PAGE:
Quedar is one of those words which can mean a number of things in Spanish, depending on the context and how it is used. In this fact file we’ll be taking a look at the verb, and outlining the main ways in which it is used.
QUEDAR – to remain, to be left
The first use we’ll consider is when quedar means “to remain” or “to be left”. Consider the following examples:
- Quedan dos huevos – There are two eggs left / Two eggs remain.
- ¿No te queda dinero? – Don’t you have any money left?
When quedar is used in this way, it’s important to remember what the subject is. In the first example, quedan dos huevos, the verb quedar is used in the 3rd person plural, the ellos form, because the subject is dos huevos. Perhaps this is easier to understand if we concentrate on the English translation “two eggs remain”. Likewise, in ¿no te queda dinero? the subject is dinero. A more literal translation which may help you understand this further is “to you no money remains?” It obviously sounds a little, but it should help you understand quedar used in this way a little more.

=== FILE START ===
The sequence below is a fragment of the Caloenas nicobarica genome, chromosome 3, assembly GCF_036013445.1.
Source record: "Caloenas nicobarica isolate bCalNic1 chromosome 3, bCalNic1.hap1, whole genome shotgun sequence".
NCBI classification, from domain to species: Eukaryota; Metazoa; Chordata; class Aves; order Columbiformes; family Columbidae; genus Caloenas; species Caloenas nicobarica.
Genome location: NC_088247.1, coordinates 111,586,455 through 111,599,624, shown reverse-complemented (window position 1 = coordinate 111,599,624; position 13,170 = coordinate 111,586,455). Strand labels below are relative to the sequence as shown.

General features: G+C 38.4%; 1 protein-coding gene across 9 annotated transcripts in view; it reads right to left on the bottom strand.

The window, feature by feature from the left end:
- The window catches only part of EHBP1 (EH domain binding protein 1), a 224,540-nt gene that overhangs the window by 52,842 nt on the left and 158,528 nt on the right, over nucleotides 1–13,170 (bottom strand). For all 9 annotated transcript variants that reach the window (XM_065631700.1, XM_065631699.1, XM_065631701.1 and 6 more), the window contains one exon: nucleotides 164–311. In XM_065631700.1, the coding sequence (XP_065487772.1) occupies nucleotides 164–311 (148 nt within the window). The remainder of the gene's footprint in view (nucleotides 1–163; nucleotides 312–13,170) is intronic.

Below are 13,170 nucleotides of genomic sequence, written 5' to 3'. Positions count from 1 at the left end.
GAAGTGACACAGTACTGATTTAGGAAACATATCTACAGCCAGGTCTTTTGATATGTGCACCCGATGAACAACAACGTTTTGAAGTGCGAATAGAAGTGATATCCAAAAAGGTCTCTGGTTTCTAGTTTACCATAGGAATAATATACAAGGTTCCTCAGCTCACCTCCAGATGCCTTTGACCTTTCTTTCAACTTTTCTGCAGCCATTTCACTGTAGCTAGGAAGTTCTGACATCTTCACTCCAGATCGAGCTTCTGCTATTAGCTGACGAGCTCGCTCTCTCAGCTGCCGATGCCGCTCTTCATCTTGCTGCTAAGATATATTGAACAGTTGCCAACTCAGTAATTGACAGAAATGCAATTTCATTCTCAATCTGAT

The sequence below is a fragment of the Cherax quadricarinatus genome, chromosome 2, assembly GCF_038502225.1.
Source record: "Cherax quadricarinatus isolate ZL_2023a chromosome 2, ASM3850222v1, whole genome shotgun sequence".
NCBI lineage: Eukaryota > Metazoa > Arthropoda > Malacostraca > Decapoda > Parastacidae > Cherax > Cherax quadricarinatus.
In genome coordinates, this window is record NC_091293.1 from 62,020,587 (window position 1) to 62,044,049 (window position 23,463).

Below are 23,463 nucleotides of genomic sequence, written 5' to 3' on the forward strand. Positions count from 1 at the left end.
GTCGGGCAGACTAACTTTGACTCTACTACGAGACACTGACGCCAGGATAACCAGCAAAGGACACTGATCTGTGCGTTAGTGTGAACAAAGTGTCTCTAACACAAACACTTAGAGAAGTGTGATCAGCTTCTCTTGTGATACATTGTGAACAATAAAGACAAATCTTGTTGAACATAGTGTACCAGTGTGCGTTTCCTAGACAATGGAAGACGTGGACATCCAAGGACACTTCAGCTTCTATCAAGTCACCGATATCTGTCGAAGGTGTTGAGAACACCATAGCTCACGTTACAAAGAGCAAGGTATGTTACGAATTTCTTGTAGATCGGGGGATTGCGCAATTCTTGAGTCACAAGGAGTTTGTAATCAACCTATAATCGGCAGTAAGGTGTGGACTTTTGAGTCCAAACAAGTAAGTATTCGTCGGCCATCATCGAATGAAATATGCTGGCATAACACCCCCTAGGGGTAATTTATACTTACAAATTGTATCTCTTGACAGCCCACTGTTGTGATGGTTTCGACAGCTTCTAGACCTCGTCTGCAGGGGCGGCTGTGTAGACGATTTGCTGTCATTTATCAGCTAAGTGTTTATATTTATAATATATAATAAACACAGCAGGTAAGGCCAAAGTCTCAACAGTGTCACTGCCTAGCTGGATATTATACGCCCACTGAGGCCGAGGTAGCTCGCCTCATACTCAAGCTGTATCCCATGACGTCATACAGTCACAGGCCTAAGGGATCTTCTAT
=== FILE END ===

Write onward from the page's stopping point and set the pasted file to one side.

QUEDAR – to suit
The verb quedar can also mean “to suit” when referring to clothes. Let’s have a look at two further examples:
- ¿Me queda bien esta falda? – Does this skirt suit me?
- No te queda mal esa camiseta – That t-shirt doesn’t look bad on you.
In this use of quedar, the subject of quedar is quite clear: in our example sentences the subject was “this skirt” and ‘that t-shirt”.
QUEDAR – to meet
A very common use of quedar is “to meet”, eg. when making arrangements.
- Quedamos a las ocho – We’re meeting at eight o’clock.
- He quedado con Ángel en la plaza mayor – I’m meeting Ángel in the Plaza Mayor.
In this case the use of the verb is very straightforward.
QUEDAR EN – to arrange to do something, to agree to do something
This is a slightly more complex use of quedar and in this situation, quedar must be followed by en:
- No quedaron en nada – They didn’t agree on anything
- Quedemos en vernos el jueves – Let’s arrange to see each other on Thursday.
- Hemos quedado en ir al cine – We’ve agreed/decided to go to the cinema
Note that when quedar en is followed by a verb, the verb will be in the infinitive, eg. hemos quedado en ir al cine.
QUEDARSE – to stay, to remain
When quedar is used as a reflexive verb it means “to stay” or “to remain”. Consider the following examples:
- Me quedé en casa – I stayed at home.
- Se quedan con sus amigos – They are staying with their friends
This is a very common use of the verb.
So, hopefully you have now mastered quedar in its various uses.
Audio episode – please note that you currently have to be a member of Show Time Spanish Season 2 to access the audio below:[audio:http://www.radiolingua.com/thevault/sts2/sts-26-bonus-quedar.mp3]